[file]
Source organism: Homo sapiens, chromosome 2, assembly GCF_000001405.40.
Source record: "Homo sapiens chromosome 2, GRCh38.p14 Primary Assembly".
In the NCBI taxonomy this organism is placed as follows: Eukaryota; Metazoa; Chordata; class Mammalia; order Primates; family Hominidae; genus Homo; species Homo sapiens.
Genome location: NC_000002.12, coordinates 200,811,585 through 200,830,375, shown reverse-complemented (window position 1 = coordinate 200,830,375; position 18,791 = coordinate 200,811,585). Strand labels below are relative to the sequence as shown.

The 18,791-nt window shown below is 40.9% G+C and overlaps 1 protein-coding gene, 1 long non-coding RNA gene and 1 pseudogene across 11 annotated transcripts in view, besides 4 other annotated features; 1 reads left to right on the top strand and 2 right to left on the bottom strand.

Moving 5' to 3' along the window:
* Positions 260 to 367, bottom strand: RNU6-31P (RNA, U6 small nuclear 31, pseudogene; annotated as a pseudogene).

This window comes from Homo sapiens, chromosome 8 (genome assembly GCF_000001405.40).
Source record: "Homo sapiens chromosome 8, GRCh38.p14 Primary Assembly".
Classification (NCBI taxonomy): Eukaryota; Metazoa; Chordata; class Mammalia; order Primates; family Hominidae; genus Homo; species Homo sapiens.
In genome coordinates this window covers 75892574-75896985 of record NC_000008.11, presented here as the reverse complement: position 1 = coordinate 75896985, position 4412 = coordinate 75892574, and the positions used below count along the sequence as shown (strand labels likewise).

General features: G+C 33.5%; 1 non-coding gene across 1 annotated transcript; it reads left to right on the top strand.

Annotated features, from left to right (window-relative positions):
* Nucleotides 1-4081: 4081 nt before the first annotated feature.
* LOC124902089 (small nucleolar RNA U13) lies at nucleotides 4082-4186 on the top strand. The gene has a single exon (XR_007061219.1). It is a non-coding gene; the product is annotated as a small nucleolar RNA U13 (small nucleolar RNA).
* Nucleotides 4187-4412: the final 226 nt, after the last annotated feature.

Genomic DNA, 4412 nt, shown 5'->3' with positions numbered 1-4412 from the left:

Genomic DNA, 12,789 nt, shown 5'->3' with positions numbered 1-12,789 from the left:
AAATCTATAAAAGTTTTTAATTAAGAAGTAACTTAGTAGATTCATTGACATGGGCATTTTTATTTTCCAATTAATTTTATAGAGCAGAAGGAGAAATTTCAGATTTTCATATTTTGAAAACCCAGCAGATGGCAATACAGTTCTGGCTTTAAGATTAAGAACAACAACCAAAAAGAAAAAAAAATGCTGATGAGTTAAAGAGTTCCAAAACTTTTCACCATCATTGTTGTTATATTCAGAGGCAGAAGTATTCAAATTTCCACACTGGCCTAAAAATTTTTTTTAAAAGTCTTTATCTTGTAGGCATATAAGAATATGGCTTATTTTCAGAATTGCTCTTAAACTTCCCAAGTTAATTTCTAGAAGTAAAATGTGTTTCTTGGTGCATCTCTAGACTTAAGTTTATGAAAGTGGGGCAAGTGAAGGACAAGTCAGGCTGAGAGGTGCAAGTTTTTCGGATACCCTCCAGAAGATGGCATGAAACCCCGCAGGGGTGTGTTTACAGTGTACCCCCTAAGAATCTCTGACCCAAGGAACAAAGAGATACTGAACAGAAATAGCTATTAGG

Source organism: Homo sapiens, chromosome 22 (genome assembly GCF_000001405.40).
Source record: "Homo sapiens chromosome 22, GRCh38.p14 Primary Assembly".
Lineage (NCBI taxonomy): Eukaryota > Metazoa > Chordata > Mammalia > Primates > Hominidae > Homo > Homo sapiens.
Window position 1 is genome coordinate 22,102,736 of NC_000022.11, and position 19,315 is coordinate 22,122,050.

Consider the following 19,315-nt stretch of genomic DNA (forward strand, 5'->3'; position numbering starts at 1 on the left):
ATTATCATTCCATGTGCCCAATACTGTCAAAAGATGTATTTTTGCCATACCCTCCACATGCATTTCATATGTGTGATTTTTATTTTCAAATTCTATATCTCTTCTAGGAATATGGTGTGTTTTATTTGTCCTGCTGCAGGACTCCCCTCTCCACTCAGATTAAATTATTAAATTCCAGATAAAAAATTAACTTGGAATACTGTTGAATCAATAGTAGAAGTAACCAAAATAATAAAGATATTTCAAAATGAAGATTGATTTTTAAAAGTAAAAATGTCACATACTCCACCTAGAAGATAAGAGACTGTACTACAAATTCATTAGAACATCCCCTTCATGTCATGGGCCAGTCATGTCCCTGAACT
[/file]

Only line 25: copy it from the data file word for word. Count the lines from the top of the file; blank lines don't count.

ATTATCATTCCATGTGCCCAATACTGTCAAAAGATGTATTTTTGCCATACCCTCCACATGCATTTCATATGTGTGATTTTTATTTTCAAATTCTATATCTCTTCTAGGAATATGGTGTGTTTTATTTGTCCTGCTGCAGGACTCCCCTCTCCACTCAGATTAAATTATTAAATTCCAGATAAAAAATTAACTTGGAATACTGTTGAATCAATAGTAGAAGTAACCAAAATAATAAAGATATTTCAAAATGAAGATTGATTTTTAAAAGTAAAAATGTCACATACTCCACCTAGAAGATAAGAGACTGTACTACAAATTCATTAGAACATCCCCTTCATGTCATGGGCCAGTCATGTCCCTGAACT